Here in this tutorial, we'll get to know how to use Scopes. We'll learn some color theory and how to use the histogram, waveform, parade, and vector scope. Color Correction will be the final step in editing. It will strongly affect the final results of our video, but it requires some knowledge to be understood.
Why we need Scopes
So, we are going to help you understand how to work with colors. Electronic devices such as monitors and cameras work with the RGB color system. So, digital images are composed of a Red, Green, and Blue channel.
These channels combine can create all of our colors. Red, Green, and Blue are the primary colors. The results of combining two of these are secondary colors like Cyan, magenta, yellow, etc. And combining all three of these colors will give us white.
This color wheel can help us understand how color works. For example, if we increase the value of the blue channel, the overall image will look a lot more Blue. But if we decrease it, our image will go more towards yellow which is the opposite side of the wheel. The same thing will happen if we increase or decrease another channel. If we decrease the value of all three channels, the image will look darker.
And if we increase it, the image will look brighter. Using the numerical values of RGB, we can identify a precise color or just existing colors.
Another method is HSL, which means Hue, Saturation, and lightness. Hue is the first value of color around the center of the color wheel. This determines if it's more yellow or green or purple. Saturation is how vibrant or washed out our color looks. Its value affects the position of the colors closer to the center or the edges of the color wheel. And finally, we have lightness which is how bright or dark the color is.
By modifying these values, we'll be able to color correct the image. But for most of the correction to be accurate, we can't just eyeball it. Not to mention, most monitors are not calibrated. So, we can't fully trust the colors we see. That’s why we'll use Scopes.
What is Scopes
The Scopes are four different monitors that will show information about the luminance and chrominance. In other words, it shows us the brightness and color of the image displayed in the viewer. In the Scopes Panel, we can select from the top right corner of the panel how to layout the Scopes. And from the top of every scope, we can select which one we want to have shown there. Let's get to know how to use each one of them.
How to Use Scopes
The histogram is a bars graphic which displays the amount of pixels that corresponds with every luminance value. The brightness levels are displayed on the horizontal axis from the black on the left to the brightest white on the right. The Vertical axis will show the amounted pixels on every brightness value. If our histogram value tends to the left side of the image that could mean it is underexposed. Or it can be correctly exposed but with a lot of dark information in the frame. But if a lot of pixels stick to the left edge that means we are losing lots of detailed information in the shadows.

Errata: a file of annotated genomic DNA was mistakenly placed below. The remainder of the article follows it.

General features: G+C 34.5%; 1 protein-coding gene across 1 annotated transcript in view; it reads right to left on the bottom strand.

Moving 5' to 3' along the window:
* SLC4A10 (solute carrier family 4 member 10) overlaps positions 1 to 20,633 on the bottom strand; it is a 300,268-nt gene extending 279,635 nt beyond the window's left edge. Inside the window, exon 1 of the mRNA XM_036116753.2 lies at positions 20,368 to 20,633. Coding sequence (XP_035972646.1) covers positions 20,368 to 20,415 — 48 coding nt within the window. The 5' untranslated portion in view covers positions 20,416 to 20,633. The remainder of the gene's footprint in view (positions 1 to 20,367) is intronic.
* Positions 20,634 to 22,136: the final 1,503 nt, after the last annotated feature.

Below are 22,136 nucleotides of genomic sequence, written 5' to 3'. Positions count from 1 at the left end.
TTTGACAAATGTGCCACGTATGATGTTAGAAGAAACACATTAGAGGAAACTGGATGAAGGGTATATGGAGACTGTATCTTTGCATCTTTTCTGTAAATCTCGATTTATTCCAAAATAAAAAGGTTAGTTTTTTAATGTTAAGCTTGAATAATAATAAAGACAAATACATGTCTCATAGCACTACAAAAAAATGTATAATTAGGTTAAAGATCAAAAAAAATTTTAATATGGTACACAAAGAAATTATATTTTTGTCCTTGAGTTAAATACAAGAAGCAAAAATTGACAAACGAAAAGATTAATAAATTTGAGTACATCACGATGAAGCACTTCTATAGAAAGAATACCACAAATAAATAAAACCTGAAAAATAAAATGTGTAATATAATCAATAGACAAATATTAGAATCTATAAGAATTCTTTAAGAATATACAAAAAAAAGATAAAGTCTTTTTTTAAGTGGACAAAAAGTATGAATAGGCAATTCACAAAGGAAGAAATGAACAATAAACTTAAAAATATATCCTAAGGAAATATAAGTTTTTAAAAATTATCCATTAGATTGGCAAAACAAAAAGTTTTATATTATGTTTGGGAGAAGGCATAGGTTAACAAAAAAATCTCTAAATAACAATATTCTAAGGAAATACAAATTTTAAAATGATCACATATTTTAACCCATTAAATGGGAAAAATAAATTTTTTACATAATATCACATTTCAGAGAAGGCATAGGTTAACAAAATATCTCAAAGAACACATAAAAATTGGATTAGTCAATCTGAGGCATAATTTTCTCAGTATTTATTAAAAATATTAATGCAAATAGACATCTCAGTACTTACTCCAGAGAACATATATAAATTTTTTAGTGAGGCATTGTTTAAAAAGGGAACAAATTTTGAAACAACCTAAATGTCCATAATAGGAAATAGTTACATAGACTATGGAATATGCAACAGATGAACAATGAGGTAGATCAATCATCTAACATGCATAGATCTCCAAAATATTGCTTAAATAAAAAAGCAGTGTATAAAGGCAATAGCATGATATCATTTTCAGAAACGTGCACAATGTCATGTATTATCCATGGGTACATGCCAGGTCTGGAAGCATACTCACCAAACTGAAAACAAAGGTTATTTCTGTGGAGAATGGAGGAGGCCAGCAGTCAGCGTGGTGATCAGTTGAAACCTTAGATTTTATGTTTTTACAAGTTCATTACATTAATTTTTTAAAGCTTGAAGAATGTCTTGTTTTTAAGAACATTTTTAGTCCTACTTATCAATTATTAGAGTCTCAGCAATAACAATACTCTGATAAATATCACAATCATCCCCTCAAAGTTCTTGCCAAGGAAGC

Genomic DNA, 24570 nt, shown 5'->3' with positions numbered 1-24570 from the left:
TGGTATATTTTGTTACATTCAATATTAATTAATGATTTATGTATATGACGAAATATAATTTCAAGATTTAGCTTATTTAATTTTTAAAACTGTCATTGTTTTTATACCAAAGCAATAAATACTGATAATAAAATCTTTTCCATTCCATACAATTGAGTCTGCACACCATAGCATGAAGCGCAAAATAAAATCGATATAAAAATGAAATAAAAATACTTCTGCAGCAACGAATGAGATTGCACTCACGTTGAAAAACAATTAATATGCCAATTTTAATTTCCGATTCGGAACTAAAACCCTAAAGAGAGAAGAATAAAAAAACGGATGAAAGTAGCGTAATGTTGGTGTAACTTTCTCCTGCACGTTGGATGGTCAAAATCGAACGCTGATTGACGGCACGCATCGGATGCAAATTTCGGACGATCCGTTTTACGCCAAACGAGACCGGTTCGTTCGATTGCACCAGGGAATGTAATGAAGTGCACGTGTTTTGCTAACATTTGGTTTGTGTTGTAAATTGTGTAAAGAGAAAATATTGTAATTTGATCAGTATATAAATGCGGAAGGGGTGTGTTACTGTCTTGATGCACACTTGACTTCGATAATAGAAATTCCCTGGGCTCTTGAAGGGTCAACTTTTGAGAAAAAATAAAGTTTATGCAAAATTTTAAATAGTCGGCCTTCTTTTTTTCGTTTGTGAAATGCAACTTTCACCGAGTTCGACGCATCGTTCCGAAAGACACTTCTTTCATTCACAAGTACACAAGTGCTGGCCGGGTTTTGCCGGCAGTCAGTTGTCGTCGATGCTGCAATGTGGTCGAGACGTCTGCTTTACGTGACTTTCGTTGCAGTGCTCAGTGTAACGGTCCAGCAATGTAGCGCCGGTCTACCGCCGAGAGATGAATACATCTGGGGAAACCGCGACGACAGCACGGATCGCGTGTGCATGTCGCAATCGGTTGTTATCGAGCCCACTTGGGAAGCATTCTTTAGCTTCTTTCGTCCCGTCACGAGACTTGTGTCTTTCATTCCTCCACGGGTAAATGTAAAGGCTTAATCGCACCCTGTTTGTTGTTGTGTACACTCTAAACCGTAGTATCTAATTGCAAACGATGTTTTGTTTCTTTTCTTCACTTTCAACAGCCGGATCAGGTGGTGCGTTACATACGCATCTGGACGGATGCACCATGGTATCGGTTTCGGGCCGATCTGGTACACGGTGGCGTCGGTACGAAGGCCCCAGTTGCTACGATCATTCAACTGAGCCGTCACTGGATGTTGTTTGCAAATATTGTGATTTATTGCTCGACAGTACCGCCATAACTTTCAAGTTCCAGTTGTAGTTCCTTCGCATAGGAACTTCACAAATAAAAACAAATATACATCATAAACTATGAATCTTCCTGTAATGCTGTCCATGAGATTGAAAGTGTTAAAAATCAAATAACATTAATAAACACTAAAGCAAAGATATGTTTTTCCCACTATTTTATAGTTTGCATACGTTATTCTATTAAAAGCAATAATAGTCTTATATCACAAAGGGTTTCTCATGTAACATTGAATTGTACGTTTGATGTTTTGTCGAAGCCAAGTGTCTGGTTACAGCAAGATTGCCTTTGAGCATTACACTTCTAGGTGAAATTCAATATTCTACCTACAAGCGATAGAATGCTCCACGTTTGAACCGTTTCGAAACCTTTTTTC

Conversely, if this happens on the right side, we have an overexposed image or with lots of light colors. And if a lot of pixels are on the right edge, we'll be losing a lot of details in our highlights.
The second scope for luminance is the waveform. This scope will show the luminance values on the vertical axis from 0% which is pure black to 100% which is pure white. The horizontal axis corresponds to the horizontal position of the pixels in the frame. So, this scope will help us identify which objects in the frame are the ones that have brighter and darker values. The values on the top and bottom edges will be losing detail. So, we don’t want to have a lot of pixels on the edges.
The other two scopes will help us more with Chrominance correction. The Parade is the same as the Waveform, but it is divided into RGB, one waveform for each channel. It will let us figure out which channel has more predominance in the scene. And if this is happening around the highlights shadows or mid-tones, to neutralize the white balance color, each channel should be roughly equal.
And finally, we have the Vector Scope. This scope is like a color wheel. Here we have the primary and secondary colors. The further out the pixels are from the center, the more saturated the colors are. These dot marks on each color represent 100% intensity. So, in most cases, we don’t want to take our colors that far. The diagonal line represents the skin tone color because most skin will look correct around those tones. Black, white, and neutral gray pixels will be in the center because they have no color. So, to neutralize the overall tone of the image, we should try to keep the pixels that correspond to neutral colors centered in the Vector Scope.
As the scopes are only analyzing what is visible in the viewer panel, we can use some tricks to isolate certain objects to correct them. For example, if we want to correct the skin tone for a clip, we can draw a mask around the subject and then correct the colors knowing which ones are the exact pixels that we are paying attention to. Or in the other scene, we can use a mask to identify which objects are the ones losing detail on the highlights.
So, those are the basics of Color Theory & Scopes. To learn more about editing with FilmoraPro, don’t forget to watch other videos in the series.